Participant

id_in_session

The participant’s ID in the session. This is the same as the player’s id_in_subsession.

Other participant attributes and methods

Constants

The Constants class is the recommended place to put your app’s parameters and constants that do not vary from player to player.

Here are the required constants:

  • name_in_url: the name used to identify your app in the participant’s URL.

    For example, if you set it to public_goods, a participant’s URL might look like this:

    http://otree-demo.herokuapp.com/p/zuzepona/public_goods/Introduction/1/

  • players_per_group (described in Groups)

  • num_rounds (described in Rounds)

Miscellaneous topics

Defining your own methods

In addition to the methods listed on this page, you can define your own. Just remember to use them somewhere! Just defining them with def has no effect.

For example:

class Group(BaseGroup):
    def set_payoffs(self):
        print('in set_payoffs')
        # etc ...

Then call it:

class MyWaitPage(WaitPage):
    def after_all_players_arrive(self):
        self.group.set_payoffs()

Don’t put random values in Constants

Never generate random values outside of a function. For example, don’t do this:

class Constants(BaseConstants):
    p = random.randint(1, 10) # wrong

If it changes randomly, it isn’t a constant.

Or this:

class Player(BasePlayer):

    p = models.FloatField(
        # wrong
        initial=random.randint(1, 10)
    )

These won’t work because they will change every time the server launches a new process. It may appear to work during testing but will eventually break. Instead, you should generate the random variables inside a method, such as creating_session().

How to make many fields

Let’s say your app has many fields that are almost the same, such as:

class Player(BasePlayer):

    f1 = models.IntegerField(
        choices=[-1, 0, 1], widget=widgets.RadioSelect,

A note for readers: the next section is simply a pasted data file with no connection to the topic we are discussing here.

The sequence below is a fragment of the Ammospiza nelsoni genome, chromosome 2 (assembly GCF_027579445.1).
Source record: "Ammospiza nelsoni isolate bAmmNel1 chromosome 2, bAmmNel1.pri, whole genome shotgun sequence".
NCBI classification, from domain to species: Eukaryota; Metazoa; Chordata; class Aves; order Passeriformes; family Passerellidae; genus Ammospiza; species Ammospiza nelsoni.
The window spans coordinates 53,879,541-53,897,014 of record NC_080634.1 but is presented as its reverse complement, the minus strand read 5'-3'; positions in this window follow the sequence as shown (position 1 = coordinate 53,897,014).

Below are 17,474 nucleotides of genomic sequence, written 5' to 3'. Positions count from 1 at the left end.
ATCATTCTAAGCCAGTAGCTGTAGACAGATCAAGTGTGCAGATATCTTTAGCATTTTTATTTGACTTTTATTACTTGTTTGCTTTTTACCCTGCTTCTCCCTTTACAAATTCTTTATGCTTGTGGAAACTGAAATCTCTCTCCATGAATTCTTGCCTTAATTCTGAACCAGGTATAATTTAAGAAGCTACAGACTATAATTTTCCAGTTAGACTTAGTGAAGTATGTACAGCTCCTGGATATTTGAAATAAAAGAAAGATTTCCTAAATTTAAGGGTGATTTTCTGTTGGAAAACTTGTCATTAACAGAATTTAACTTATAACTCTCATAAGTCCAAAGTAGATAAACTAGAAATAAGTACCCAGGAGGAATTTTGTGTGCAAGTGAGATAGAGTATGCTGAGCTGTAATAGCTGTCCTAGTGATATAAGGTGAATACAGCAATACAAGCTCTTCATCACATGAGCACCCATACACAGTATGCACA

blank=True, initial=0
    )
    f2 = models.IntegerField(
        choices=[-1, 0, 1], widget=widgets.RadioSelect,
        blank=True, initial=0
    )
    f3 = models.IntegerField(
        choices=[-1, 0, 1], widget=widgets.RadioSelect,
        blank=True, initial=0
    )
    f4 = models.IntegerField(
        choices=[-1, 0, 1], widget=widgets.RadioSelect,
        blank=True, initial=0
    )
    f5 = models.IntegerField(
        choices=[-1, 0, 1], widget=widgets.RadioSelect,
        blank=True, initial=0
    )
    f6 = models.IntegerField(
        choices=[-1, 0, 1], widget=widgets.RadioSelect,
        blank=True, initial=0
    )
    f7 = models.IntegerField(
        choices=[-1, 0, 1], widget=widgets.RadioSelect,
        blank=True, initial=0
    )
    f8 = models.IntegerField(
        choices=[-1, 0, 1], widget=widgets.RadioSelect,
        blank=True, initial=0
    )
    f9 = models.IntegerField(
        choices=[-1, 0, 1], widget=widgets.RadioSelect,
        blank=True, initial=0
    )
    f10 = models.IntegerField(
        choices=[-1, 0, 1], widget=widgets.RadioSelect,
        blank=True, initial=0
    )

    # etc...

This is quite complex; you should look for a way to simplify.

Are the fields all displayed on separate pages? If so, consider converting this to a 10-round game with just one field. See the real effort sample game for an example of how to just have 1 page that gets looped over many rounds, varying the question that gets displayed with each round.

If that’s not possible, then you can reduce the amount of repeated code by defining a function that returns a field:

def make_field(label):
    return models.IntegerField(
        choices=[1,2,3,4,5],
        label=label,
        widget=widgets.RadioSelect,
    )

class Player(BasePlayer):

    q1 = make_field('I am quick to understand things.')
    q2 = make_field('I use difficult words.')
    q3 = make_field('I am full of ideas.')
    q4 = make_field('I have excellent ideas.')